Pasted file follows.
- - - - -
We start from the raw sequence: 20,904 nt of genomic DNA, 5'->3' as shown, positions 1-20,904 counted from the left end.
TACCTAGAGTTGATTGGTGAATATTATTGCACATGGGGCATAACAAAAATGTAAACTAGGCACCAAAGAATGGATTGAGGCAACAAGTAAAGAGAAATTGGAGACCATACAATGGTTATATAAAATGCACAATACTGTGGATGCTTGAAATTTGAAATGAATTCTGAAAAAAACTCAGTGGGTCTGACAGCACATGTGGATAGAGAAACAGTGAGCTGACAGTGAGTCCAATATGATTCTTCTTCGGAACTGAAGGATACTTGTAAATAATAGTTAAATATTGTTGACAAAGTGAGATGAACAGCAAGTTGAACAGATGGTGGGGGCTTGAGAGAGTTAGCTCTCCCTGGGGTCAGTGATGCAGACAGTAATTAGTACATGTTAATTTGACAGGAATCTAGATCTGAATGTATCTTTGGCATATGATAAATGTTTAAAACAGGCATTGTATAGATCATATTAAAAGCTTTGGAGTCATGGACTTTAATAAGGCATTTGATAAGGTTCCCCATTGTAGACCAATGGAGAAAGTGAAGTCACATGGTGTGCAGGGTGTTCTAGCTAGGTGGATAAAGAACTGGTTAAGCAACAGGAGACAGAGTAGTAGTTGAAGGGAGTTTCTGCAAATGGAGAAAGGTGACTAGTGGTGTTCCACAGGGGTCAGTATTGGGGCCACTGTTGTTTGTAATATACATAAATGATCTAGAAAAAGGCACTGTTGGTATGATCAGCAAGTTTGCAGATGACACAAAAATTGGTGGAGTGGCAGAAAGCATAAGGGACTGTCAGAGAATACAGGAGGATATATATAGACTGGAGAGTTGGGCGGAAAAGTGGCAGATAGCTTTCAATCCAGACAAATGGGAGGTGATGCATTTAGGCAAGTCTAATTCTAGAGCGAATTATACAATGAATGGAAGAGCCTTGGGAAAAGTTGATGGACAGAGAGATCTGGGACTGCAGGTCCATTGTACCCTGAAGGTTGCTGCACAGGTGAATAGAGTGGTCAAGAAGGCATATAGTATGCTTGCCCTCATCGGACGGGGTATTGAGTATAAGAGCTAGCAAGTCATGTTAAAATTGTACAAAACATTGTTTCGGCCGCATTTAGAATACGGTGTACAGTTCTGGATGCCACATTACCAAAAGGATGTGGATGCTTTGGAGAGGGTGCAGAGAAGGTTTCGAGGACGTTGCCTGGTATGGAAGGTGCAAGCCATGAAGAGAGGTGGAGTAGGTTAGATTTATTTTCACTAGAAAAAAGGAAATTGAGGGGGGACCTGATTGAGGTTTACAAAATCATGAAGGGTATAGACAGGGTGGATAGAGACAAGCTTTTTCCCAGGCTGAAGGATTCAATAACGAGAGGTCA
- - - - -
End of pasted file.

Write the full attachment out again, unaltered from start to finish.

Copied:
We start from the raw sequence: 20,904 nt of genomic DNA, 5'->3' as shown, positions 1-20,904 counted from the left end.
TACCTAGAGTTGATTGGTGAATATTATTGCACATGGGGCATAACAAAAATGTAAACTAGGCACCAAAGAATGGATTGAGGCAACAAGTAAAGAGAAATTGGAGACCATACAATGGTTATATAAAATGCACAATACTGTGGATGCTTGAAATTTGAAATGAATTCTGAAAAAAACTCAGTGGGTCTGACAGCACATGTGGATAGAGAAACAGTGAGCTGACAGTGAGTCCAATATGATTCTTCTTCGGAACTGAAGGATACTTGTAAATAATAGTTAAATATTGTTGACAAAGTGAGATGAACAGCAAGTTGAACAGATGGTGGGGGCTTGAGAGAGTTAGCTCTCCCTGGGGTCAGTGATGCAGACAGTAATTAGTACATGTTAATTTGACAGGAATCTAGATCTGAATGTATCTTTGGCATATGATAAATGTTTAAAACAGGCATTGTATAGATCATATTAAAAGCTTTGGAGTCATGGACTTTAATAAGGCATTTGATAAGGTTCCCCATTGTAGACCAATGGAGAAAGTGAAGTCACATGGTGTGCAGGGTGTTCTAGCTAGGTGGATAAAGAACTGGTTAAGCAACAGGAGACAGAGTAGTAGTTGAAGGGAGTTTCTGCAAATGGAGAAAGGTGACTAGTGGTGTTCCACAGGGGTCAGTATTGGGGCCACTGTTGTTTGTAATATACATAAATGATCTAGAAAAAGGCACTGTTGGTATGATCAGCAAGTTTGCAGATGACACAAAAATTGGTGGAGTGGCAGAAAGCATAAGGGACTGTCAGAGAATACAGGAGGATATATATAGACTGGAGAGTTGGGCGGAAAAGTGGCAGATAGCTTTCAATCCAGACAAATGGGAGGTGATGCATTTAGGCAAGTCTAATTCTAGAGCGAATTATACAATGAATGGAAGAGCCTTGGGAAAAGTTGATGGACAGAGAGATCTGGGACTGCAGGTCCATTGTACCCTGAAGGTTGCTGCACAGGTGAATAGAGTGGTCAAGAAGGCATATAGTATGCTTGCCCTCATCGGACGGGGTATTGAGTATAAGAGCTAGCAAGTCATGTTAAAATTGTACAAAACATTGTTTCGGCCGCATTTAGAATACGGTGTACAGTTCTGGATGCCACATTACCAAAAGGATGTGGATGCTTTGGAGAGGGTGCAGAGAAGGTTTCGAGGACGTTGCCTGGTATGGAAGGTGCAAGCCATGAAGAGAGGTGGAGTAGGTTAGATTTATTTTCACTAGAAAAAAGGAAATTGAGGGGGGACCTGATTGAGGTTTACAAAATCATGAAGGGTATAGACAGGGTGGATAGAGACAAGCTTTTTCCCAGGCTGAAGGATTCAATAACGAGAGGTCA